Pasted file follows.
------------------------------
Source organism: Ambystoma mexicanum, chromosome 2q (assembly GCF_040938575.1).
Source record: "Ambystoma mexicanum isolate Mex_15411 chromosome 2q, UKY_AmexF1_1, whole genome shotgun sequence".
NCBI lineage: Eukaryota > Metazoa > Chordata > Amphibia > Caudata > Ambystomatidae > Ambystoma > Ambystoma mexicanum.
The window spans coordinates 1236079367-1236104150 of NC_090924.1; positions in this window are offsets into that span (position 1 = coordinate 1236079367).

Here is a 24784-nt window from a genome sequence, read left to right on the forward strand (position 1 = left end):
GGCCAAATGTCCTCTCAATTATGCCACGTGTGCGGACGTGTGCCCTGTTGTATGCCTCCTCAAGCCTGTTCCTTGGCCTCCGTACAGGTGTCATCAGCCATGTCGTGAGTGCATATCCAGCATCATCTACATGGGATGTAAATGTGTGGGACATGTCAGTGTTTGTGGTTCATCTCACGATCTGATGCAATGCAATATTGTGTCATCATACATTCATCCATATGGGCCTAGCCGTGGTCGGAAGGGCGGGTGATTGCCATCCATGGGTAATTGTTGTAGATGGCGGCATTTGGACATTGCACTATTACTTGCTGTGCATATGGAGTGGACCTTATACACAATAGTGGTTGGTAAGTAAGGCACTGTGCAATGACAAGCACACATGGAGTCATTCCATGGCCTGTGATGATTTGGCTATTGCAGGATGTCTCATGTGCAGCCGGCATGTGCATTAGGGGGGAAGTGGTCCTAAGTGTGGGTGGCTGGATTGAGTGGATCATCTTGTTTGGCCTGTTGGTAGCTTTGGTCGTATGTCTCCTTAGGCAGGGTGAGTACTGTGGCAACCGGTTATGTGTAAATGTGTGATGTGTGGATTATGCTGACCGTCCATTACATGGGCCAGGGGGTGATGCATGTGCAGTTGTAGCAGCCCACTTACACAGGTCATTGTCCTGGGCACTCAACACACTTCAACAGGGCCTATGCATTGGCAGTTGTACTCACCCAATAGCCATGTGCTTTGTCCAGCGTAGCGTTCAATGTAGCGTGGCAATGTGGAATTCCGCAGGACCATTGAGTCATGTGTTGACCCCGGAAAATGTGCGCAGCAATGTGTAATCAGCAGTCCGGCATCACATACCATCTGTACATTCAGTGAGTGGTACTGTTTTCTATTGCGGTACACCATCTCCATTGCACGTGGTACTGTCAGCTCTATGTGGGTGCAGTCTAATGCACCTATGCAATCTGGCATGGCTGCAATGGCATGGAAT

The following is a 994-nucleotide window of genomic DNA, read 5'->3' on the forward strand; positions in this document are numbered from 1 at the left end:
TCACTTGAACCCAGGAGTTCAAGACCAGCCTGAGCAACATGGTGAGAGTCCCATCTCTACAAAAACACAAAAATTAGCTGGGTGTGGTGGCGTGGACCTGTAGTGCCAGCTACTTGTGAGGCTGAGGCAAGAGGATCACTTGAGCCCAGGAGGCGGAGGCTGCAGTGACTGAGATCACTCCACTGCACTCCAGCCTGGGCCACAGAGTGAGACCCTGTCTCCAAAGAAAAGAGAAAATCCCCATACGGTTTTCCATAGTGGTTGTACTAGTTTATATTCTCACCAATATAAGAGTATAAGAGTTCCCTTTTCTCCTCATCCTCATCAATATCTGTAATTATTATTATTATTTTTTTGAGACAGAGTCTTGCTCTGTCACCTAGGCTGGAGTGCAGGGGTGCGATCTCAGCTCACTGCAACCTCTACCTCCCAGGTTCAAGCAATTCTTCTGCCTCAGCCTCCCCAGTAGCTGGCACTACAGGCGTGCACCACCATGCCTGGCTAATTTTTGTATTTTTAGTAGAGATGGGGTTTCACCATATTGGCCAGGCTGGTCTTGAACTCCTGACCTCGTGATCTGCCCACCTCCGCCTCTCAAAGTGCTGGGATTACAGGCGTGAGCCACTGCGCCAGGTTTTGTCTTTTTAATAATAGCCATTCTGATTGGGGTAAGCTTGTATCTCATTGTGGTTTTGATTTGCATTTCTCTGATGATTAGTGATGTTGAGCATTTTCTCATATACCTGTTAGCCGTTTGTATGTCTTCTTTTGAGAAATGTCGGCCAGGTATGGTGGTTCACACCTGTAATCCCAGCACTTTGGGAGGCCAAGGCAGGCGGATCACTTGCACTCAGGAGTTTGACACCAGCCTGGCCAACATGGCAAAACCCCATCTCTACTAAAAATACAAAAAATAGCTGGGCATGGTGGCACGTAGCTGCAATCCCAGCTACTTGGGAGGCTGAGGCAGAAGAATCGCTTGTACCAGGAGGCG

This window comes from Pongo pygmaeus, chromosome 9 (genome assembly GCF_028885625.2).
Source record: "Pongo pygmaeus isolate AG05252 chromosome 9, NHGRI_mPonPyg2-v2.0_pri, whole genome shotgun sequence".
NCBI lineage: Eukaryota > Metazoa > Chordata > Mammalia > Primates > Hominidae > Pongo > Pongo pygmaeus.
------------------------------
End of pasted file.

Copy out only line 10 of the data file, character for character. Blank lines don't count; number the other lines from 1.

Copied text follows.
Source record: "Pongo pygmaeus isolate AG05252 chromosome 9, NHGRI_mPonPyg2-v2.0_pri, whole genome shotgun sequence".